Seasoned observers of Italian politics will tell you that there is a fairly consistent pattern to political crisis. The pattern starts with infighting among the governing coalition; it accelerates suddenly when one of the coalition partners ‘pulls the plug’ on the government; and then things slow down again as the various stakeholders realize how much is at stake for them personally if they let things fall apart. Parliamentary seats are prestigious, the salaries are high, and the pensions are generous provided the members just stay in post long enough to qualify. More important, real crisis comprises a lot of work with very uncertain pay-offs to be gained from an often-fickle electorate. Meanwhile, bad things can happen to the country’s economy, particularly vis-à-vis the banks and bond markets. In such a context, it is only reasonable to expect that cooler heads will prevail. Given the possible threat that an Italian meltdown would pose for the future of the euro (and hence also the European Union), we should all hope these observers are right. Nevertheless, there are four good reasons to believe that this time is different.
Europeans are heading to the polls now in one of the world’s largest and most complicated democratic experiments. Moreover, these European elections are probably the most consequential we have seen since Europeans started voting directly for members of the European Parliament in 1979. This is a good opportunity to think hard about how Europeans are represented, how they make their decisions about voting, and what kind of Europe is on offer. Three recent books suggest new and important lines of argument. Christina Schneider shows that much of the responsiveness of Europe to the voters actually takes place through the Council of the European Union; Jennifer Fitzgerald reveals how votes on the extremes are more likely to be local than national, even if they have an anti-European tinge to them; and Sergio Fabbrini argues that many of the tensions we see surrounding the European project could be resolved if we just changed the way we think about constitutional federalism. These arguments are challenging and sophisticated in ways that much of the commentary that surrounds the European elections tends not to be; they are also counterintuitive. Now that everyone is focused on Europe, it is a good time for some well-grounded, lateral thinking.
The European Parliament that will be elected in 2019 will be different from the one it replaces. The two main political groups, the European People’s Party (EPP) and the Socialists and Democrats (S&D) will both lose seats. For the first time since the parliament began direct elections in 1979, those two groups will be unable to form a parliamentary majority together. They will have to enlist the support of the liberal democrats (ALDE) to control the legislature, perhaps with the support of Emmanuel Macron’s movement, but that grand coalition will leave significant representative gaps.
The debate about whether Britain should remain a member of the European Union has taken place within a number of different rhetorical frames. Of these, ‘taking back control’ has been the most powerful. Anyone could understand what was at stake and take a position in the debate. As the debate about membership became a process of leaving, however, ‘taking back control’ became more confusing as a frame for the conversation. Over the past two years it has been hard to determine who is taking back control, how much control can be repatriated, and how much – under any circumstances – the British people will remain constrained and perhaps even powerless to shape their own destiny.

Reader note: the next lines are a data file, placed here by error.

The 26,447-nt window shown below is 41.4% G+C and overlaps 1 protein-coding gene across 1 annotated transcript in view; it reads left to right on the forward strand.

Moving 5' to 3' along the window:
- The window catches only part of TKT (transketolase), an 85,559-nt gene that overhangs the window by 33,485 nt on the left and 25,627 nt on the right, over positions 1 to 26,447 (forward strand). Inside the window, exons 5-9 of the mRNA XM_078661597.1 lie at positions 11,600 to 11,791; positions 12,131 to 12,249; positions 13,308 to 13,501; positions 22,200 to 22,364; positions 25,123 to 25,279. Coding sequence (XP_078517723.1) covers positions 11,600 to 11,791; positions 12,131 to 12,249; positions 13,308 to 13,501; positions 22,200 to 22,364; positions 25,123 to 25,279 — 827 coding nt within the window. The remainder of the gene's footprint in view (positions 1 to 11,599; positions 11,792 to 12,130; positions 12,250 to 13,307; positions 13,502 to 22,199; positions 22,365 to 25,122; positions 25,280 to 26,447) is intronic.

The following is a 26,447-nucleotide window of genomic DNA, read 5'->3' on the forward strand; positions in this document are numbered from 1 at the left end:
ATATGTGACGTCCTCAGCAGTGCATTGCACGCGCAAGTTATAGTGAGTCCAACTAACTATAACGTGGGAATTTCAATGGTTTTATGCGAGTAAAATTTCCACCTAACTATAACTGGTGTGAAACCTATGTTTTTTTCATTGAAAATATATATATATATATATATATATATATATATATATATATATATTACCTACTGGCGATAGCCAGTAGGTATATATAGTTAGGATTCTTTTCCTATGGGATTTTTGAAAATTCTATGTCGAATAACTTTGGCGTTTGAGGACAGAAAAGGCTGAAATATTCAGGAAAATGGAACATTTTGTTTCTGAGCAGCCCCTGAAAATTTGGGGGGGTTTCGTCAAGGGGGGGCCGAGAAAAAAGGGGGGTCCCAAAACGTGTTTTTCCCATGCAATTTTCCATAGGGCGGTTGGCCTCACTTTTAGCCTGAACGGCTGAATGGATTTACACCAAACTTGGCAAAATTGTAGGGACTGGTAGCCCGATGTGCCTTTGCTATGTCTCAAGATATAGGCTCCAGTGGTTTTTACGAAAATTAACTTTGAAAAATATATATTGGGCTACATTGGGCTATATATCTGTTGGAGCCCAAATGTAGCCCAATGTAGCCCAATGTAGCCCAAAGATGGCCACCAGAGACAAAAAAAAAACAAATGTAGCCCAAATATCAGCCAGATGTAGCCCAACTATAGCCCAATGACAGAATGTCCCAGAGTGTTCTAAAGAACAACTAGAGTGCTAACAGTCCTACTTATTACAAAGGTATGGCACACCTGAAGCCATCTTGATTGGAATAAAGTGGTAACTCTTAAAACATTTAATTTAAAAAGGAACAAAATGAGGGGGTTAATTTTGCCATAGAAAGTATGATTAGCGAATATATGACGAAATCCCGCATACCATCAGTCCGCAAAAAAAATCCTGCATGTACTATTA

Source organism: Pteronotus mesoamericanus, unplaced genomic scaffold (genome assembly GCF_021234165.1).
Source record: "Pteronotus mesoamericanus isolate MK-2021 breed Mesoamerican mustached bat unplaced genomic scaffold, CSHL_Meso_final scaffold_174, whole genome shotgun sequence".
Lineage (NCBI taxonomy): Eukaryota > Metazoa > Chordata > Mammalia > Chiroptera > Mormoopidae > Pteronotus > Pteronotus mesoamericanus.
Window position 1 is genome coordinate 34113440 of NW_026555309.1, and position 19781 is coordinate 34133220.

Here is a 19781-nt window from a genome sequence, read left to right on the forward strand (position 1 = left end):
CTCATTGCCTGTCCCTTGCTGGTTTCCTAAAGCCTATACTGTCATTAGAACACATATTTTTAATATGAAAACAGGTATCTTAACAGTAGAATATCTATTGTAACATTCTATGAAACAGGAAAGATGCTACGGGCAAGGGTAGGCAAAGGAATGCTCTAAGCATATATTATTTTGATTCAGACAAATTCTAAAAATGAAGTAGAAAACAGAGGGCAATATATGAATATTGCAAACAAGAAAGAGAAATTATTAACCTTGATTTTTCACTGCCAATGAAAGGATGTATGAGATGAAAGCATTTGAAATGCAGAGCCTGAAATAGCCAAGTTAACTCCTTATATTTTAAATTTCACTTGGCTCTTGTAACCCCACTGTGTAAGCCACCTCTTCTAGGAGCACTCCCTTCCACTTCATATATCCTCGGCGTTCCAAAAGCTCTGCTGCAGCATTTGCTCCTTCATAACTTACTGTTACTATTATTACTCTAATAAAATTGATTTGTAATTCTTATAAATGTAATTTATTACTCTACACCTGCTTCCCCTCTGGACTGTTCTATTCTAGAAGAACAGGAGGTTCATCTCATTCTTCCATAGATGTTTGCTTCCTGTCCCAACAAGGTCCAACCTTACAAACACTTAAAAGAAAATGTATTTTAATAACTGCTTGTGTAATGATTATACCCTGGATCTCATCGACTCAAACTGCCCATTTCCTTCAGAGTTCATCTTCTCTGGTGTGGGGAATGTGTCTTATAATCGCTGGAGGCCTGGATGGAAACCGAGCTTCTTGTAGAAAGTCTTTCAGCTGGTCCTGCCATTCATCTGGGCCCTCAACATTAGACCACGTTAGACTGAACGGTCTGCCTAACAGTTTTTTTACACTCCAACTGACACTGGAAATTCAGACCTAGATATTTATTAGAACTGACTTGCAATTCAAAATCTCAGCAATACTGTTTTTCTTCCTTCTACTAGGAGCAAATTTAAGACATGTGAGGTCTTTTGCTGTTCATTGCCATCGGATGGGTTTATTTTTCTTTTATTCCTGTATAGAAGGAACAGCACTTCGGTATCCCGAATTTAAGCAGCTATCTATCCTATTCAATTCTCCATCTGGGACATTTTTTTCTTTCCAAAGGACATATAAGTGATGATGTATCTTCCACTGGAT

On 4 December 2018, United States (U.S.) Secretary of State Michael R. Pompeo gave a speech at the German Marshall Fund in Brussels about ‘restoring the role of the nation-state in the liberal international order.’ At the core of that speech, he posed a fundamental challenge to world order: ‘Every nation – every nation – must honestly acknowledge its responsibilities to its citizens and ask if the current international order serves the good of its people as well as it could. And if not, we must ask how we can right it.’ He insisted that: ‘nothing can replace the nation-state as the guarantor of democratic freedoms and national interests.’ And he went on to explain: ‘Our mission is to reassert our sovereignty, reform the liberal international order, and we want our friends to help us and to exert their sovereignty as well. We aspire to make the international order serve our citizens – not to control them.’ In the language of the most recent U.S. national security strategy, this perspective on world affairs is characterized as ‘principled realism’. Pompeo describes it more simply as ‘common sense’. While Pompeo is right that his view is common, he is wrong to believe in its realism or even that it makes sense.
On 28 September 2018, Lorenzo Forni of Prometeia invited me to give a short comment on the relationship between ‘populism’ and economic policy-making. Although, I hadn’t thought about that relationship before, I came up with four things I think we might want to consider (in addition to what we might useful think of as ‘populism’ in the context of the question Lorenzo asked). My argument was that populists bring new people into the policy-making process. They also bring a healthy dose of unpredictability. Their messaging on policy issues is not great, which causes problems in a world defined by rational expectations, and they tend to be skeptical toward independent agencies like central banks. Finally, populists are disinclined to international policy coordination. The combination is not wholly bad — sometimes change is for the good! — but the results are often below the promises that populists make to the electorate. The text of the presentation follows.